Genes shape birdsong, even when they grow up far from home

Genes shape birdsong even when they grow up far from

With the arrival of spring, an eternal ritual begins anew: male birds fill the air with song, seeking to attract mates and defend their territory in a competition with other competing males.

4 mins

By Samyuktha Rajan, Stockholm University

But there’s a lot we don’t yet understand about how birds learn which sounds to sing. OUR latest study offers new insights and suggests that genes may play a more important role than scientists thought.

At the house of almost half of the world’s bird species, young birds learn to sing by imitating adults. When they learn from each other in this way, errors inevitably occur, leading to song variation between populations of the same species, similar to the dialect formation in human languages.

Female birds generally prefer males who sing songs typical of the local population, as this can show that they are well adapted to the nearby environment. In addition, songs are essential for territorial defense. Male birds that sing foreign songs often struggle to keep their territory against local competitors. This potential role as a social and reproductive barrier is the reason why there is a long-standing hypothesis that differences in song can lead to the formation of a new species.

However, scientists do not yet fully understand what happens to these song differences when birds move from one population to another. Imagine you are a native bird and a newcomer arrives singing a foreign song. What’s stopping you from learning this new song? If enough birds in a region learn the songs of new arrivals, differences in song between populations, and therefore the reproductive barrier, could disappear.

But birds tend to only learn songs of their own kind, even when exposed to the songs of other species. This suggests that birds have genetic predispositions that direct them to learn only “relevant” songs. So far, these genetic predispositions have only been shown to limit the learning of songs from different species.

This raises an interesting possibility. Could these genetic predispositions also limit song learning within the same species – and could they explain why certain song differences are maintained between different populations of the same species?

It exists some laboratory studies Who explored that idea. But it has rarely been tested in the wild, where birds are exposed to songs from different populations and species. That’s why we wanted to see if these lab results would hold up if we let’s do the test in the field.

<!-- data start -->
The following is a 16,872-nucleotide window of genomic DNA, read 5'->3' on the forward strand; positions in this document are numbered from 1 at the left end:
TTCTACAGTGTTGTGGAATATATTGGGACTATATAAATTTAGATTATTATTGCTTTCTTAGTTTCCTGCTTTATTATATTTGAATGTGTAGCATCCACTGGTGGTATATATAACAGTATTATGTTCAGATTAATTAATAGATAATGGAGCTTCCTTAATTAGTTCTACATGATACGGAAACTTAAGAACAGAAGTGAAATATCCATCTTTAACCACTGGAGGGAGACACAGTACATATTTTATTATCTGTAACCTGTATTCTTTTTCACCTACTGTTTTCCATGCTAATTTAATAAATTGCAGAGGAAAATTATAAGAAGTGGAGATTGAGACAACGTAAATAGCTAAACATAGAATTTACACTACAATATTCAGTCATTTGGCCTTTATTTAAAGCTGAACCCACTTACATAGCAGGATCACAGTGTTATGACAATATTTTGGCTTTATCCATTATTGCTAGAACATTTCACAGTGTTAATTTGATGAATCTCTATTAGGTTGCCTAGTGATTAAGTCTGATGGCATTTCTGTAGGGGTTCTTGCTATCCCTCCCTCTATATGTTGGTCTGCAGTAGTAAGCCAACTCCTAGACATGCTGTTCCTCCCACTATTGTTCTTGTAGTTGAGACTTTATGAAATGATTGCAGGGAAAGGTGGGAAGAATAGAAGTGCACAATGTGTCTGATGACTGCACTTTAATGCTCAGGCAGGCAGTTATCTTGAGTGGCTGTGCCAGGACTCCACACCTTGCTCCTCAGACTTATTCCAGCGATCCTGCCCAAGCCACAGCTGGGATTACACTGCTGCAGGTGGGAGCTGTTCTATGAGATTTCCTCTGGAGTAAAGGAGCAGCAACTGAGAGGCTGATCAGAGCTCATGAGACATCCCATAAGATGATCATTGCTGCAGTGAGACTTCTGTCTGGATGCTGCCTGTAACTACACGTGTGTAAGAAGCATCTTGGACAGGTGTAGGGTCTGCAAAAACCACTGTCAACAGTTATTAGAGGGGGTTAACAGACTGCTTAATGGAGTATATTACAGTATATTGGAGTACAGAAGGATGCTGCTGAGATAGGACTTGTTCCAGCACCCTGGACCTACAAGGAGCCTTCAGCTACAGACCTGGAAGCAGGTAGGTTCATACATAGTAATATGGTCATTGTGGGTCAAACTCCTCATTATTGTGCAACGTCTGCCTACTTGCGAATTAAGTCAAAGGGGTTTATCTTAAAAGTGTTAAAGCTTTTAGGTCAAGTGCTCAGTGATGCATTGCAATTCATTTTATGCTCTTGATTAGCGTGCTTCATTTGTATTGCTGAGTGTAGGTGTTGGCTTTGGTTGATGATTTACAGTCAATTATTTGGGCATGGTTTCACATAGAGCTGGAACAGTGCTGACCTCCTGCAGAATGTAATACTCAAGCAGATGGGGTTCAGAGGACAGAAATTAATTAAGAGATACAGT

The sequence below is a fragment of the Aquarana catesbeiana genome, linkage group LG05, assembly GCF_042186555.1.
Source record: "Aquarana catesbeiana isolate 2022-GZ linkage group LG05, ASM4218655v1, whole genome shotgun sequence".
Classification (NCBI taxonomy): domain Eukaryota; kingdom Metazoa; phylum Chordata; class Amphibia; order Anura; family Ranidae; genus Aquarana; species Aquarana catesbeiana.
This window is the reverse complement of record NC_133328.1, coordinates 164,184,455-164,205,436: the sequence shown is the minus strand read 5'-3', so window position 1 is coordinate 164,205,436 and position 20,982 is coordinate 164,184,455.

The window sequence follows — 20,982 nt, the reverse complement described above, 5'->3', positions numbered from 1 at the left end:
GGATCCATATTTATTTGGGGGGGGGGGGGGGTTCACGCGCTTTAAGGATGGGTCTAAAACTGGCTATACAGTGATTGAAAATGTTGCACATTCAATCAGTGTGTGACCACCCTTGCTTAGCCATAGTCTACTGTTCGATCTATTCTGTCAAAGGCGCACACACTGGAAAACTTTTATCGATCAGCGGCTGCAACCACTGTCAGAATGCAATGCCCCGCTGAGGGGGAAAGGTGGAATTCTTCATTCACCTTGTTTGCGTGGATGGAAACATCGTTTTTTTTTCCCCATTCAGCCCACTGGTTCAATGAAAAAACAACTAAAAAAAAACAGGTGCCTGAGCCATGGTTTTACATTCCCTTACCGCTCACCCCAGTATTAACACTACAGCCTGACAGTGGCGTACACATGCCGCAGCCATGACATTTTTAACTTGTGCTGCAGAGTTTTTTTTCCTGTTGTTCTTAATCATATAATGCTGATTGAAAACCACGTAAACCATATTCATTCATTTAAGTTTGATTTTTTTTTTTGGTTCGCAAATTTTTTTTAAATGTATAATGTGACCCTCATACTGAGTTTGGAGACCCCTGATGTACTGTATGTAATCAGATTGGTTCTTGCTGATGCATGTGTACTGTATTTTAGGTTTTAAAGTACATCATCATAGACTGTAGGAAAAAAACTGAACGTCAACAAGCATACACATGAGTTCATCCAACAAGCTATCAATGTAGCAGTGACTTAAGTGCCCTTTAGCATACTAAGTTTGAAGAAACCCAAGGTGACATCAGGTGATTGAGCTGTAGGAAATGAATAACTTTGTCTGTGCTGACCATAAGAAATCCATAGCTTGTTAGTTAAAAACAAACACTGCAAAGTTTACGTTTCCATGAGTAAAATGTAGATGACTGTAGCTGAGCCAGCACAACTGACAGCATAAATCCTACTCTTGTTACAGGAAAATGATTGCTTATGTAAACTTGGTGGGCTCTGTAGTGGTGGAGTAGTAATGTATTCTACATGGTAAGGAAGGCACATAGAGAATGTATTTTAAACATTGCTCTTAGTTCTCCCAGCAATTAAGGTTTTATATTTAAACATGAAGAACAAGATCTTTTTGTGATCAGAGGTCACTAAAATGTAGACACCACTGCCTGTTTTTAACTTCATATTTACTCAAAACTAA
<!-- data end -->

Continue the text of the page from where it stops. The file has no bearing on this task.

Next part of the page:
In the middle of nature

In spring 2017-2019, we transferred pale flycatcher eggs (a small migratory bird that breeds widely in Europe) from their nests in the Netherlands to a population in Sweden. We carefully transported these eggs to their new home, where they were placed in nests and eventually raised by parents from Sweden. In winter, these transferred birds took flight and began the long journey to their wintering grounds in Africa, along with their Dutch and Swedish counterparts. When spring returned, they returned to Sweden, now adults, with fully formed songs, ready to find potential mates.

We recorded the songs of these birds and compared them to the songs of the Swedish environment where they were raised. We also compared them to the songs of their original population in the Netherlands. Overall, the songs of the transferred males resembled the songs of the Swedish population.

This came as no surprise, as we know that social learning plays a crucial role in song development in flycatchers. However, we found that the translocated males did not learn just any song elements from the Swedish population – they learned the song elements most similar to those of their original Dutch population. This means that their songs did not completely overlap with Swedish songs, but resembled both Swedish and Dutch songs. This suggests that displaced males are genetically predisposed to learning songs from their Dutch population.

These results show how genetic differences within a species can lead to cultural changes. We believe that as songs continue to diverge between these two populations, genetic predispositions should also become more distinct. Ultimately, birds from the local population may not recognize immigrants from other populations as part of their own species, as regional variations tend to become more pronounced over time. This coevolution between genes and songs can reduce the likelihood that birds from different populations will mate with each other, leading to the formation of new species.

Samyuktha RajanPhD candidate in Behavioral Ecology, Stockholm University

This article is republished from The Conversation under Creative Commons license. Read theoriginal article.